Whilst panels were expensive, titling an array of flat rectangles towards the sun was the most economical way to gather light. Much cheaper panels may make this approach obsolete.

Fields of little solar pyramids?

At no time on a sunny day is there at least one side of a solar pyramid which is not bearing the full brunt of the sun’s rays (it turns out that it’s the shape and size of the shadow that one pyramid casts upon another at different daily solar elevations that is the thing which determines exactly how to lay such ‘photovoltaic polyhedra’ out in a field).

Pyramids are a very uneconomical arrangement if panels are as expensive as they have been up until now, because you are essentially having to put additional panels ‘on the back and sides’ of an installation, instead of just on the front.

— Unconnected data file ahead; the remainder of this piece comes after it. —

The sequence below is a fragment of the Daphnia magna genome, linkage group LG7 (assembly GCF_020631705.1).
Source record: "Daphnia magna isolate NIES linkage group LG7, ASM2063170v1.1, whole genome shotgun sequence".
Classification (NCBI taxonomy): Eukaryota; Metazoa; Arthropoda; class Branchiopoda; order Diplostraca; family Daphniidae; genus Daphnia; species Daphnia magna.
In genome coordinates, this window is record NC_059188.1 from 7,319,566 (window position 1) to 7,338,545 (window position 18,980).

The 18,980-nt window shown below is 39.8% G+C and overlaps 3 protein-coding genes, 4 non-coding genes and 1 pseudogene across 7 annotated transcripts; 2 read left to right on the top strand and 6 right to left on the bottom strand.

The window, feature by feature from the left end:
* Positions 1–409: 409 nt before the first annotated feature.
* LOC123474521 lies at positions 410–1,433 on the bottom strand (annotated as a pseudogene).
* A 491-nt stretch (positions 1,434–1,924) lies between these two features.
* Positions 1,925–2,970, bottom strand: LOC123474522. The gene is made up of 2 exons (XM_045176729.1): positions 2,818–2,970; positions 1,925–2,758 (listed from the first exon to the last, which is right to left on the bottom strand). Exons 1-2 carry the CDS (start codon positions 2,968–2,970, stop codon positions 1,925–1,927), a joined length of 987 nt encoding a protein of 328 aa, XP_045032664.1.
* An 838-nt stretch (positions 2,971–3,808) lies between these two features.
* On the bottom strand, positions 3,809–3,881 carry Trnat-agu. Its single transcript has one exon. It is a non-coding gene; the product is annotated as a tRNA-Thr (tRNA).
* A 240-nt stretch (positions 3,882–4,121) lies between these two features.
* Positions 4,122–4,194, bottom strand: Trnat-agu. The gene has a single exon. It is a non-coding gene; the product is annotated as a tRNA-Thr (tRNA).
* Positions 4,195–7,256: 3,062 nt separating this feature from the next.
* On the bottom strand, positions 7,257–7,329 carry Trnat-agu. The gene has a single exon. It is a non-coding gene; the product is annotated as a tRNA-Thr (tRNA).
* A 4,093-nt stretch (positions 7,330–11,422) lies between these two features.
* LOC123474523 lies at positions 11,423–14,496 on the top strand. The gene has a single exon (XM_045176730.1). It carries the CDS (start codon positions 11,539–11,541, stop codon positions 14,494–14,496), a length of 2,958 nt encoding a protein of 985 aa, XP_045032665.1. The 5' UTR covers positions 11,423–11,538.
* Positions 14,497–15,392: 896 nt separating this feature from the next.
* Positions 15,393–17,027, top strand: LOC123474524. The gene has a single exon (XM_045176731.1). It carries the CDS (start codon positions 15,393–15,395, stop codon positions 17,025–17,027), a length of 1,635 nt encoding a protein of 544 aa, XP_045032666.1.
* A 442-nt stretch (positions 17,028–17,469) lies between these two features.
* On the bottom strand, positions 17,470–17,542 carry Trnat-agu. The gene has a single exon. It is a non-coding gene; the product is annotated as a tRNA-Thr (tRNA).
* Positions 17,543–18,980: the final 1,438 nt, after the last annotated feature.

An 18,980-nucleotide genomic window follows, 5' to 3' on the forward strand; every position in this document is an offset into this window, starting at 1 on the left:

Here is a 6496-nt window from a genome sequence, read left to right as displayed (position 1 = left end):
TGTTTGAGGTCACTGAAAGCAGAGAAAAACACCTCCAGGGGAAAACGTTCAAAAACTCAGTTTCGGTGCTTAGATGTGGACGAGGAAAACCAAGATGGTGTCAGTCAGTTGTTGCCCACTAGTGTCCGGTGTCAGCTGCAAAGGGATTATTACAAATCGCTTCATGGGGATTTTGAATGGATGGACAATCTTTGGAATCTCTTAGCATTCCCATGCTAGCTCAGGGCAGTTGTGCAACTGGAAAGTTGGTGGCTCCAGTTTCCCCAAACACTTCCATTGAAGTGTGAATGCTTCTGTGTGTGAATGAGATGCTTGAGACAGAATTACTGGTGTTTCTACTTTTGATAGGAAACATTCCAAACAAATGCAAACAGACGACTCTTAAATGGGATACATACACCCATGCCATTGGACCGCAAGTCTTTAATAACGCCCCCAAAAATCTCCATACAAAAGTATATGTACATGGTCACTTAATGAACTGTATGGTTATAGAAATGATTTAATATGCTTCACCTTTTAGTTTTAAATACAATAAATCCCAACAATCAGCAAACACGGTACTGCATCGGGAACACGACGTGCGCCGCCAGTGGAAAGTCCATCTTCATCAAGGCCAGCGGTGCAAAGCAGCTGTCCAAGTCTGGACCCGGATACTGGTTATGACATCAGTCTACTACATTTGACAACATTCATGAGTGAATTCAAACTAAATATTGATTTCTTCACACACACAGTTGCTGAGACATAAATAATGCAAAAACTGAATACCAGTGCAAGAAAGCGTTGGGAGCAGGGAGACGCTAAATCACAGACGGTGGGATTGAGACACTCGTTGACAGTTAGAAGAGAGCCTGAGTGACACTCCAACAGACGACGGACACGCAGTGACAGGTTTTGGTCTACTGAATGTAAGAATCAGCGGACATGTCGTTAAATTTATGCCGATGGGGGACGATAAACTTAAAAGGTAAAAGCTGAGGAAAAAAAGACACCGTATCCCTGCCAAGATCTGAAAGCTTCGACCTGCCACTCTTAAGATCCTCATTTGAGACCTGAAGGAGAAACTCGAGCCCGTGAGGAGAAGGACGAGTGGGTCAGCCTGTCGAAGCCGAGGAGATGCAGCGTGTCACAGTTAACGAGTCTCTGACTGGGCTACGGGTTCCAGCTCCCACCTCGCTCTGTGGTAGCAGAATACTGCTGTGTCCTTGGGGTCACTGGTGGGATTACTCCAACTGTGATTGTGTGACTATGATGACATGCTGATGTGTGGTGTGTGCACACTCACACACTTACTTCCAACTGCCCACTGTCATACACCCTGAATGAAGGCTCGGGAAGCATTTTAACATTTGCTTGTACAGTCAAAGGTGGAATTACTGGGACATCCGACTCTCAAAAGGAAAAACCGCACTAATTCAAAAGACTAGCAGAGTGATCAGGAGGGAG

Tilting is always preferable to completely horizontal arrays due to problems associated with rain as well as with build-ups from airborne deposits which all reduce the panel’s light gathering capabilities, but up until now the wisdom has been that the tilting of photo-electric panels should be unidirectional.

So, has anyone crunched the numbers (i.e., run a simulator) for the cheap panels that we know are on their way soon?

If, as expected the panels soon become cheaper than the structures upon which they are installed, can anyone say what the optimal geometry of a ground-based structure would be for using solar panels to capture light most economically?

I wouldn’t be at all surprised if it was less like the current ‘desktop PC monitor style’ configuration and more like a field of small tetrahedra.